Madhu Joseph John – The Passenger


Review by Gerhard Clausing

This ambitious project by Madhu Joseph John raises some challenging questions: Who are we, and where does our journey take us? Are our differences in appearance, age, location, preferences and our levels of experience really so important that we will allow them to be used as a basis for dividing us, as well as for stirring up negative emotions toward each other? As we travel through our lives, through time and space, what level of comfort are we looking for, what is our definition of home and homeland – where are the places we feel we belong?

This book has the title The Passenger, and we definitely get the feeling that the author is taking us on an extended trip. And it is not only a presentation of visuals, he also intersperses some fiction and a poem among the 73 photographs he presents. The texts, transmitting thoughts and feelings and observations by and of a number of people, who are given voices in this verbal and visual narrative, serve as a guide through this “trip” and its many little detours and surprises.

As Madhu John wrote to me, he has worked on creating this narrative in a way that allows the reader/viewer to discover much that is shared. He states, “The Passenger is actually an amalgamation of several protagonists – young, old, female and male. For example, the story starts off with reflections of an older man passing through a city, thoughts of being alone and faceless in a metropolis, harkening back to memories of his mother, then to his days living by the sea. Similarly, you may notice the other voices, that of children, middle-aged men and women, a psychologist and finally a female artist/photographer. Aside from the subject of aloneness, you may notice the concepts of imagination in the young, the environment, the absurd, motherhood, migration, narcissism, inequality and many others.” It becomes clear that we find ourselves in the middle of a stream of consciousness with strong verbal and visual components.

The interests and concerns of the passenger(s) are also our concerns. We see that the images present a number of slices of life into which we can project our own life experiences. The double pages present many contrasts – young and old, well-to-do and more modest, strong and vulnerable, as well as similar observations photographed on several continents (North America, Asia, and Europe) that show how many moments are really universally shared human moments.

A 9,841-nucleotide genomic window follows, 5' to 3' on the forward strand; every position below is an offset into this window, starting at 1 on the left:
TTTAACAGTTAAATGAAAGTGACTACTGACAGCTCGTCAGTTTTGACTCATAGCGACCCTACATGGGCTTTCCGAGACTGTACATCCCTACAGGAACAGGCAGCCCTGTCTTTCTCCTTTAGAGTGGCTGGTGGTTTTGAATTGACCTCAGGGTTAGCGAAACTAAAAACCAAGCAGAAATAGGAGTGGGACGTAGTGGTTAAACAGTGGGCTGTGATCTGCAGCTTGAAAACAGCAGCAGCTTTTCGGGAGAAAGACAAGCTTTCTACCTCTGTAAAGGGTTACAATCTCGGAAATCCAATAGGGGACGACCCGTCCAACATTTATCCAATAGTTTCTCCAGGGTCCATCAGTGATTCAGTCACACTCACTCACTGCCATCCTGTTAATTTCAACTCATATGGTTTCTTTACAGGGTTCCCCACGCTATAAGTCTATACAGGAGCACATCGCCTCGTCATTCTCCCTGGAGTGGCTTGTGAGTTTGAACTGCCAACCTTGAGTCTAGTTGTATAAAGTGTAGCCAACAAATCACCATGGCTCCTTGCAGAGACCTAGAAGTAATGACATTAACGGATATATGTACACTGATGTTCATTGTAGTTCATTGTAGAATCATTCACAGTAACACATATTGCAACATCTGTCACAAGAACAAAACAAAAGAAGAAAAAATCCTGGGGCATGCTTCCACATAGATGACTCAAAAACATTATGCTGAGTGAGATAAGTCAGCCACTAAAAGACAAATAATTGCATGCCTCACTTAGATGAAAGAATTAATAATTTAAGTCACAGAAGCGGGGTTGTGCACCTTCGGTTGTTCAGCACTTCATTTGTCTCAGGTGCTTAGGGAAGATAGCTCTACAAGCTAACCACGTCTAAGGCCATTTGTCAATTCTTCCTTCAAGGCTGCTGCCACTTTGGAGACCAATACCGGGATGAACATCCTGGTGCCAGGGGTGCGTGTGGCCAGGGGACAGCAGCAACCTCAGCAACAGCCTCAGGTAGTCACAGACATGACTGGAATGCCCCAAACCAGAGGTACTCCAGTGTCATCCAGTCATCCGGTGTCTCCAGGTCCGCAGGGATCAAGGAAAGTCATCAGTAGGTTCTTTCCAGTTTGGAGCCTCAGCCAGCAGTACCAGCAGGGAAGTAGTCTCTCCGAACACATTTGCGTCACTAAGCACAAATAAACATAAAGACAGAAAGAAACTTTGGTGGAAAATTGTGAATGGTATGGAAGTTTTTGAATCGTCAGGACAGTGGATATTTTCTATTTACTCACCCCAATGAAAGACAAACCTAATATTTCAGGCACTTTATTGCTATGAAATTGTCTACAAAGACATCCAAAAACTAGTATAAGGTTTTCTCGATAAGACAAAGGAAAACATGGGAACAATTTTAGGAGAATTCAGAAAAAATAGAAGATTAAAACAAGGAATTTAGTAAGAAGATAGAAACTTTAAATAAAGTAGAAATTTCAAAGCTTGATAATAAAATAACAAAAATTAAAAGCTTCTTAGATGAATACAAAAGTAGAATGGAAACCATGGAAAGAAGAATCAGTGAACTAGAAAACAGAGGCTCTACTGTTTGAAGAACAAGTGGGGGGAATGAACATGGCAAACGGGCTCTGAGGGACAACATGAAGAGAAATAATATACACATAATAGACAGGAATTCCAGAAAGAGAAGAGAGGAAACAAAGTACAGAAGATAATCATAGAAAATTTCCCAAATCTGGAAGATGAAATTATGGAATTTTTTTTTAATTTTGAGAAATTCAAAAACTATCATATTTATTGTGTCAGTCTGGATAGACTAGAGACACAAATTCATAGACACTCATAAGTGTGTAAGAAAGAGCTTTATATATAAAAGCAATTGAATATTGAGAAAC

We are pleased that the appendix contains a list of locations for all the photographs, which also supports my conclusion about the universal implications of this project. Most of the pictures are duotones; the author and the designer also interspersed color images into the narrative at certain pivotal moments; this introduces splashes of exuberance and more emotional differentiation and variation to the sequences of respectful observations of folks in their homes and on the street. One may also interpret this as contrasts between idealized environments versus the stark realities of everyday life and more somber contemplation. Tack-sharp images are supplemented by some others that show blurred-motion ambiguities, transporting us to realms of the subconscious and beyond, through various levels of uncertainty, maintaining our attention throughout the book. Some images are marked by unusual viewpoints and/or framing. The viewer/reader, as is often the case, plays the role of the outsider.

I recommend The Passenger to all who would like to take an emotionally and intellectually challenging journey and want to contemplate the implications of our shared voyage(s).


Madhu Joseph John – The Passenger

Photographer: Madhu Joseph John (born in Madras, now Chennai, India, resides in California)

Self-published, © 2019

Prose and Poetry: Madhu Joseph John

Text: English

Hardback with illustrated cover; 110 pages, paginated, with 73 duotone and color images; index of locations; 9.75 x 8.75 inches (25 x 22 cm)

Photobook Designer: Rukminee Guha Thakurta, Letterpress Design Studio








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